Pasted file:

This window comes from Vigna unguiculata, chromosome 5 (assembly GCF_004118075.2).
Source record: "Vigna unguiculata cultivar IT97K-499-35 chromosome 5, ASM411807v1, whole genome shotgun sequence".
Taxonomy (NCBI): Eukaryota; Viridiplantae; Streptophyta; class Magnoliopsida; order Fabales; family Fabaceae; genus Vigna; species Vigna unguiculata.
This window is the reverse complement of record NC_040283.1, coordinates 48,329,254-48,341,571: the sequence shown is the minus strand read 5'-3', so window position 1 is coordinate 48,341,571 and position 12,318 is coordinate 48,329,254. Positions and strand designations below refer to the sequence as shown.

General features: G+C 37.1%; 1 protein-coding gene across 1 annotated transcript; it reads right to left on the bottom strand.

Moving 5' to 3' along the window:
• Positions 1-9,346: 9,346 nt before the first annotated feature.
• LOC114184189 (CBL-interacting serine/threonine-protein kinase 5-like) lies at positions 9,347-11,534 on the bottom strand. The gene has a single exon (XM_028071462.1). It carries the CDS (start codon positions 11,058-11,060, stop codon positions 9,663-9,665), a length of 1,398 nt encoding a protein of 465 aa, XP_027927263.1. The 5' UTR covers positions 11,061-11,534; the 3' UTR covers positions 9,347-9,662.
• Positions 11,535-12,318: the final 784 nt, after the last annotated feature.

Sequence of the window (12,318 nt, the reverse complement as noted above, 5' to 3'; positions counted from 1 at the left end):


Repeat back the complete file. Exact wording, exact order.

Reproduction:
This window comes from Vigna unguiculata, chromosome 5 (assembly GCF_004118075.2).
Source record: "Vigna unguiculata cultivar IT97K-499-35 chromosome 5, ASM411807v1, whole genome shotgun sequence".
Taxonomy (NCBI): Eukaryota; Viridiplantae; Streptophyta; class Magnoliopsida; order Fabales; family Fabaceae; genus Vigna; species Vigna unguiculata.
This window is the reverse complement of record NC_040283.1, coordinates 48,329,254-48,341,571: the sequence shown is the minus strand read 5'-3', so window position 1 is coordinate 48,341,571 and position 12,318 is coordinate 48,329,254. Positions and strand designations below refer to the sequence as shown.

General features: G+C 37.1%; 1 protein-coding gene across 1 annotated transcript; it reads right to left on the bottom strand.

Moving 5' to 3' along the window:
• Positions 1-9,346: 9,346 nt before the first annotated feature.
• LOC114184189 (CBL-interacting serine/threonine-protein kinase 5-like) lies at positions 9,347-11,534 on the bottom strand. The gene has a single exon (XM_028071462.1). It carries the CDS (start codon positions 11,058-11,060, stop codon positions 9,663-9,665), a length of 1,398 nt encoding a protein of 465 aa, XP_027927263.1. The 5' UTR covers positions 11,061-11,534; the 3' UTR covers positions 9,347-9,662.
• Positions 11,535-12,318: the final 784 nt, after the last annotated feature.

Sequence of the window (12,318 nt, the reverse complement as noted above, 5' to 3'; positions counted from 1 at the left end):